Does b12 deficiency affect your hair?

When vitamin B12 levels are low, hair follicles may not be able to grow new hair as efficiently, leading to hair loss. Vitamin B12 deficiency can also cause symptoms of anemia, which is associated with low iron levels, thinning hair, and hair loss. Some research has shown that vitamin B deficiencies, specifically biotin, folate, niacin, riboflavin and B12, can cause hair loss. Vitamin B12 is essential for overall health, not just for hair growth, so a deficiency could cause multiple problems, including anemia.

With a mild vitamin B12 deficiency, there may be no symptoms. However, if the deficiency is not addressed, it could have serious repercussions, such as heart palpitations, shortness of breath, nerve problems, and depression. In addition, age, Crohn's disease or celiac disease, immune system disorders, excessive alcohol consumption, and weight-loss surgery can make it difficult for the body to absorb vitamin B12, which could lead to a deficiency. If you have a vitamin B12 deficiency, your body's cells will have a hard time replicating.

If hair cells stop reproducing within the hair follicle, hair growth is likely to be delayed. Other causes of zinc deficiency include anorexia nervosa (secondary to inadequate intake, increased zinc excretion and malabsorption due to laxative abuse), inflammatory bowel disease, jejunal bypass surgery, and cystic fibrosis. In turn, not only do sated hair follicles provide fertile ground for hair growth, but vitamin B12 is also believed to strengthen and condition hair. While a minimal level of vitamin B12 deficiency is typical during pregnancy, according to a medical article called folate or vitamin B12 deficiency anemia, it increases the risk that the baby will be born with a fatal birth defect known as a neural tube defect.

And while selenium deficiency is rare, if you are deficient in selenium, your thyroid won't work properly. You should start to notice improvements within 6 months to a year by taking supplements and foods rich in vitamin B12. He reported the loss of body hair and the development of iron deficiency anemia in the “masked mouse” as a result of a mutation in the TMPRSS6 gene. Vitamin B12 is needed for the development and maturation of red blood cells, which carry oxygenated blood to the scalp.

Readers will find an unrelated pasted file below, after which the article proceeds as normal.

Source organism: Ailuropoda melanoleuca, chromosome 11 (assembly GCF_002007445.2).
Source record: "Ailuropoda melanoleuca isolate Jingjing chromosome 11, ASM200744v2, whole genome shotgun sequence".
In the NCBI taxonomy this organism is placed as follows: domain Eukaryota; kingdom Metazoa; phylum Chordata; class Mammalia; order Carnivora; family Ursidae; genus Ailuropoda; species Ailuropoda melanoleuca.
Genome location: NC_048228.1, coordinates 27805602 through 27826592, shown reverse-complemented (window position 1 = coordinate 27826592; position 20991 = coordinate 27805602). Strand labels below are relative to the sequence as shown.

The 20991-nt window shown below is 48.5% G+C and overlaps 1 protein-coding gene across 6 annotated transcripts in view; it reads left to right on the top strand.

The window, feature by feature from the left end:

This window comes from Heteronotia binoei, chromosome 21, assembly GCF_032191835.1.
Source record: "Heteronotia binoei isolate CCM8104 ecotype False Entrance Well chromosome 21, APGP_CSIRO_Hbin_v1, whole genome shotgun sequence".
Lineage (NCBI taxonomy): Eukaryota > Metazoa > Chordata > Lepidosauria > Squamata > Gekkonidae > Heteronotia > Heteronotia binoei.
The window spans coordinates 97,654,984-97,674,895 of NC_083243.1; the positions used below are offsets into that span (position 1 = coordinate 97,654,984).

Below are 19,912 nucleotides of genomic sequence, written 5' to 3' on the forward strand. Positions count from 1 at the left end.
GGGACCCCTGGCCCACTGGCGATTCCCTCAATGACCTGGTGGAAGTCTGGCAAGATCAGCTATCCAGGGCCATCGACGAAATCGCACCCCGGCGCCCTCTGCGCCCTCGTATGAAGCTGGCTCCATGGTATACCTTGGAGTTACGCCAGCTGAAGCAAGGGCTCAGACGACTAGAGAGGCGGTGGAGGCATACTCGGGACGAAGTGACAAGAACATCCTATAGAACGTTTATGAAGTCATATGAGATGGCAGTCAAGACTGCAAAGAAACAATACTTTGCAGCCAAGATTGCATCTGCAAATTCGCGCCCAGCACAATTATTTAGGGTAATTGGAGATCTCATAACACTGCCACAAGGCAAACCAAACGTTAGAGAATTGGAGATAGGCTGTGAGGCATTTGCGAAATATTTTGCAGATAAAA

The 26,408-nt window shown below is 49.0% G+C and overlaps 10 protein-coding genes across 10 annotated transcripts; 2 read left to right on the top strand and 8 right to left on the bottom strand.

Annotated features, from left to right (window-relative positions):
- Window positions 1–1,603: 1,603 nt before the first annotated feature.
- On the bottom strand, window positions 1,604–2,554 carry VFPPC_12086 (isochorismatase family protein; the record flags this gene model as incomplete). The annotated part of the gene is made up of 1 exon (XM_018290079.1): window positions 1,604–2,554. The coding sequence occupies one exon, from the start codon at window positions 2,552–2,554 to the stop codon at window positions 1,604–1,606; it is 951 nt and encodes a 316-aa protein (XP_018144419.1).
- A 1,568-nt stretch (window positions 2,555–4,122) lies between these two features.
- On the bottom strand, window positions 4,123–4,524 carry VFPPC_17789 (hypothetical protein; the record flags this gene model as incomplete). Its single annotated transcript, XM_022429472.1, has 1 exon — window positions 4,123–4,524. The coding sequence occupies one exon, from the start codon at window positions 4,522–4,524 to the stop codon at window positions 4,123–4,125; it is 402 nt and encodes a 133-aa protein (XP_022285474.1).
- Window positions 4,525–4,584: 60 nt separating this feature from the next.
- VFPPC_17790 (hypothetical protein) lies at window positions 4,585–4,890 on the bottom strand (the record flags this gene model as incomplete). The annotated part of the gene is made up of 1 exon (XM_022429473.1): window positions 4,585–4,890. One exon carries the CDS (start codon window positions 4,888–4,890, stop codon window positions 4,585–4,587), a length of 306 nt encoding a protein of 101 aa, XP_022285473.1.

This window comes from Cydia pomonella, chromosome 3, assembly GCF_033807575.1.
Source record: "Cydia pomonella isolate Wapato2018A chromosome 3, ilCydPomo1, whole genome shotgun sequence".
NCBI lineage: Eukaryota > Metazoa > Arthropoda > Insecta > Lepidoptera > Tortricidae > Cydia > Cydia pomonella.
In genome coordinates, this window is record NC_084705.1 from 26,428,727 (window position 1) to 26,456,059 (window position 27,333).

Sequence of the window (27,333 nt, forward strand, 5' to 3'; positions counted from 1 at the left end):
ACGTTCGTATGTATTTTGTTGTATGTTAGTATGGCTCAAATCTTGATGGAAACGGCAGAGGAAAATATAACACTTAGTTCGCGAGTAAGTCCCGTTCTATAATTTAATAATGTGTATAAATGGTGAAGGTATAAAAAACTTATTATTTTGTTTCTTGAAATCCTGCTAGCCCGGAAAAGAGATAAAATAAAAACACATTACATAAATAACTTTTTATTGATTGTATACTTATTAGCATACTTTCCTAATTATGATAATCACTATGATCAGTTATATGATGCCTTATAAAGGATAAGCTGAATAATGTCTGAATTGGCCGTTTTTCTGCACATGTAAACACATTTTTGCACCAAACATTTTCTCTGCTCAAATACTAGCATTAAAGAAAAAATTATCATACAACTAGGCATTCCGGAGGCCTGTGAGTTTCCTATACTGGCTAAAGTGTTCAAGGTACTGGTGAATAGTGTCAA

By restoring vitamin B12 in the body, hair cells will replicate properly and help hair follicles to develop healthy hair. Improving blood flow to the scalp by means of Ayurvedic head massage can slow down the process of hair loss due to vitamin B12 deficiency. Any alteration in the different levels of digestion, from chewing to the end of the colon, can affect the absorption of vitamin B12 and cause a deficiency. Deficiency of some micronutrients has been linked to hair pigment loss, including deficiencies in ferritin, vitamin D, folic acid, vitamin B12 and selenium.

Read on to find out how vitamin B12 is related to hair health, and how to get enough vitamin B12 naturally through food. In addition, if the test shows that your vitamin B12 level is sufficient, at least one possible reason for hair loss will have been eliminated. Here at OmegaQuant we talk at length about the importance of good nutrition and the need to obtain not only adequate but optimal amounts of certain nutrients, such as omega-3 EPA and DHA, vitamin D, vitamin B12 and other vitamins and minerals. .

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